What is computer vision?
Computer vision(CV) is the field of computer science that focuses on creating digital systems that can process, analyze, and make sense of visual data (images or videos) in the same way that humans do. The concept of computer vision is based on teaching computers to process an image at a pixel level and understand it. Technically, machines attempt to retrieve visual information, handle it, and interpret results through special software algorithms.
Here are few common tasks that computer vision systems use:
- Object classification. The system parses visual content and classifies the object on a photo/video to the defined category. For example, the system can find a dog among all objects in the image.
- Object identification. The system parses visual content and identifies a particular object on a photo/video. For example, the system can find a specific dog among the dogs in the image.
- Object tracking. The system processes video finds the object (or objects) that match the search criteria and tracks its movement.
Computer vision resembles a jigsaw puzzle
Computers assemble visual images in the same way you might put together a jigsaw puzzle.
Think about how you approach a jigsaw puzzle. You have all these pieces, and you need to assemble them into an image. That’s how neural networks for computer vision work. They distinguish many different pieces of the image, they identify the edges and then model the subcomponents. Using filtering and a series of actions through deep network layers, they can piece all the parts of the image together, much like you would with a puzzle.
The computer does not give a final image on the top of a puzzle box. But is often fed hundreds or thousands of related images to train it to recognize specific objects.
Instead of training computers to look for whiskers, tails, and pointy ears to recognize a cat, programmers upload millions of photos of cats, and then the model learns on its own the different features that make up a cat.
How does CV work?
CV technology tends to mimic the way the human brain works. But how does our brain solve visual object recognition? One of the popular hypotheses states that our brains rely on patterns to decode individual objects. This concept is used to create computer vision systems.
Computer vision algorithms that we use today are based on pattern recognition. We train computers on a massive amount of visual data—computers process images, label objects on them, and find patterns in those objects. For example, if we send a million images of flowers, the computer will analyze them, identify patterns that are similar to all flowers, and, at the end of this process, will create a model “flower.” As a result, the computer will be able to accurately detect whether a particular image is a flower every time we send them pictures.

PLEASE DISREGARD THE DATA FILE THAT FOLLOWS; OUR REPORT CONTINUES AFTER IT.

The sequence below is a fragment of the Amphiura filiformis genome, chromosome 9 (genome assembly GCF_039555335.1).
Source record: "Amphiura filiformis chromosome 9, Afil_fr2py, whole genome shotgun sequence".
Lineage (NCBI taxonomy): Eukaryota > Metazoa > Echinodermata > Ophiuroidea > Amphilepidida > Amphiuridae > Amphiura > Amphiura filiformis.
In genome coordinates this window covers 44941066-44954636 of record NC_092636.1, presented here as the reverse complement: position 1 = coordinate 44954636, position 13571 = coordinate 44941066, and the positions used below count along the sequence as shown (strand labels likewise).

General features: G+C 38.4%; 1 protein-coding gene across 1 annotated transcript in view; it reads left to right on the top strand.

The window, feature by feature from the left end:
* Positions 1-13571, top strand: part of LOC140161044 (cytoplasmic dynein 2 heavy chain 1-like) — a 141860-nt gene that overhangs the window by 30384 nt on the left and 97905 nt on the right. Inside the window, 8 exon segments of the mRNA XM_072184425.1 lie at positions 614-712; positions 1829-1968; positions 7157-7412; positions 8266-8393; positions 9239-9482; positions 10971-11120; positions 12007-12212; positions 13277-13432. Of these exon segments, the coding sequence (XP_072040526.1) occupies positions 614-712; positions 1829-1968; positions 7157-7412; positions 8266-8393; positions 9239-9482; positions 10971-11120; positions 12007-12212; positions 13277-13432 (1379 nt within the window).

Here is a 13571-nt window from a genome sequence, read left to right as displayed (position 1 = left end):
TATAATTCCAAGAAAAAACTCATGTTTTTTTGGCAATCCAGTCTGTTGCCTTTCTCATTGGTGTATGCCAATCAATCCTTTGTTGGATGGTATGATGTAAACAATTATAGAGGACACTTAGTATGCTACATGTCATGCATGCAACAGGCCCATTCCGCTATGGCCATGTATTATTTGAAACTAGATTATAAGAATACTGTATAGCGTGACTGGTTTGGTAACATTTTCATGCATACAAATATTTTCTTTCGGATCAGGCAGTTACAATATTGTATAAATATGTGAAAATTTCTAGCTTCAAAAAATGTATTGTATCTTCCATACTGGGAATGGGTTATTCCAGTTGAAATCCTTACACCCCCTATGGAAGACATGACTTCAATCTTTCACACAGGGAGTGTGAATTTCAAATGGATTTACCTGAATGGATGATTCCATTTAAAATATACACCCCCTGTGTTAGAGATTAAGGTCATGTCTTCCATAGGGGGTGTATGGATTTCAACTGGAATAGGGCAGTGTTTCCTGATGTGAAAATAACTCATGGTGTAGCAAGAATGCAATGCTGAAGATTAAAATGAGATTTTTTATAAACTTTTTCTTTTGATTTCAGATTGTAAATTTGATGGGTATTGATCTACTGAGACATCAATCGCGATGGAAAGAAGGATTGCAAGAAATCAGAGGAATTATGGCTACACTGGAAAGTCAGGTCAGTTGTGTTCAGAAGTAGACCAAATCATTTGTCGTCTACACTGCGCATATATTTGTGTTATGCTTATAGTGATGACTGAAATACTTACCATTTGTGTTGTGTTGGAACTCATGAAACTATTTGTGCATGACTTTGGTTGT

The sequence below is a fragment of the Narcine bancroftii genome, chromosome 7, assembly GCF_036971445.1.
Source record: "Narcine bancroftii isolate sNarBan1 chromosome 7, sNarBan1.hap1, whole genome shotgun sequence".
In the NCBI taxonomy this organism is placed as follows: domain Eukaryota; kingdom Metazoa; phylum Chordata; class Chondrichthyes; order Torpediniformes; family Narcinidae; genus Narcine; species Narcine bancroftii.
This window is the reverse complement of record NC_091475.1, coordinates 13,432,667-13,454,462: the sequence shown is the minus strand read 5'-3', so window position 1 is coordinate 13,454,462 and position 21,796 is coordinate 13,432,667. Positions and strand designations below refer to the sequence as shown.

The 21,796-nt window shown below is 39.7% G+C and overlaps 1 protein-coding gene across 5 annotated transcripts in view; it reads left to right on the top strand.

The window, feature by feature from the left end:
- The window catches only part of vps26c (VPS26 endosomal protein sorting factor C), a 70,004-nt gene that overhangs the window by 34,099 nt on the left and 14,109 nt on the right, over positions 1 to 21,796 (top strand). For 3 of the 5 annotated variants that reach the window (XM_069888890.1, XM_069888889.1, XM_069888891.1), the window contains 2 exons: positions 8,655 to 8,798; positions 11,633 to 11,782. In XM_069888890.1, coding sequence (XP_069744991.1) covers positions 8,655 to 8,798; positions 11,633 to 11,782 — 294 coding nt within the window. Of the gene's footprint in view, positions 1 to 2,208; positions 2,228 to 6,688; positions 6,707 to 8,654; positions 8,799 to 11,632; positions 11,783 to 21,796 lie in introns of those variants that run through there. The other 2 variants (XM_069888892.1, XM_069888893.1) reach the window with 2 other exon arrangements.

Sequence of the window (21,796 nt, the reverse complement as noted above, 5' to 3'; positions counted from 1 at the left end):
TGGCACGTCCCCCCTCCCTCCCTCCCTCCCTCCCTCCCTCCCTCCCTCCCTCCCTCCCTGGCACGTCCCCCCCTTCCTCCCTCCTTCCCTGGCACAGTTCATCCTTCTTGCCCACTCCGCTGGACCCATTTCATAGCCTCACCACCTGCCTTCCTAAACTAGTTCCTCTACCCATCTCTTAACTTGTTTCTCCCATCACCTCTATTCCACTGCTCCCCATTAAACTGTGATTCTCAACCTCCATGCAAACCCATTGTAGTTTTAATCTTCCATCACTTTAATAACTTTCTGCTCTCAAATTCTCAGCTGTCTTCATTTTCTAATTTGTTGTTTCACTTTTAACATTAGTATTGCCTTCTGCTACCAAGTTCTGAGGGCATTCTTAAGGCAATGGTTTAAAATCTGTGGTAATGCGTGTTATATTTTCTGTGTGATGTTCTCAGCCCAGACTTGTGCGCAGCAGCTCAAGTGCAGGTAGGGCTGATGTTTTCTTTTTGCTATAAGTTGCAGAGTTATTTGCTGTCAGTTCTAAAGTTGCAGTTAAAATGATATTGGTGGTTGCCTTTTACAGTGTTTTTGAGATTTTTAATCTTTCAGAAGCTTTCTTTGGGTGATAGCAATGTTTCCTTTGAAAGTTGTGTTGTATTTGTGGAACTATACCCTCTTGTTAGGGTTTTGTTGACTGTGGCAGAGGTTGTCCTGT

Where we can apply computer vision technology
Computer vision is integrated into many areas of our life. Below are just a few notable examples of how we use this technology today.
Computer vision systems already help us organize our content. Apple Photos is an excellent example. The app has access to our photo collections. And it automatically adds tags to photos and allows us to browse a more structured collection of photographs. What makes Apple Photos great is that the app creates a curated view of your best moments for you.
Facial recognition technology is used to match photos of people’s faces to their identities. This technology is integrated into major products that we use every day. For example, Facebook is using computer vision to identify people in photos.
Facial recognition is a crucial technology for biometric authentication. Many mobile devices available on the market today allow users to unlock devices by showing their faces. A front face camera is used for facial recognition. Mobile devices process this image and, based on analysis, can tell whether the person who is holding a device is authorized on this device.
Computer vision enables cars to make sense of their surroundings. A smart vehicle has a few cameras that capture videos from different angles and send videos as an input signal to the CV software. The system processes the video in real-time and detects objects like road marking, objects near the car (such as pedestrians or other cars), traffic lights, etc. One of the most notable examples of applications of this technology is autopilot in Tesla cars.
Computer vision has also been an important part of advances in health tech. CV algorithms can help automate tasks such as detecting cancerous moles in skin images or finding symptoms in x-ray and MRI scans.
In conclusion, we have studied what is computer vision, how it works, and where we are implementing computer vision in our life. Therefore now we know, why Computer vision is so popular.
Happy Reading !! 🙂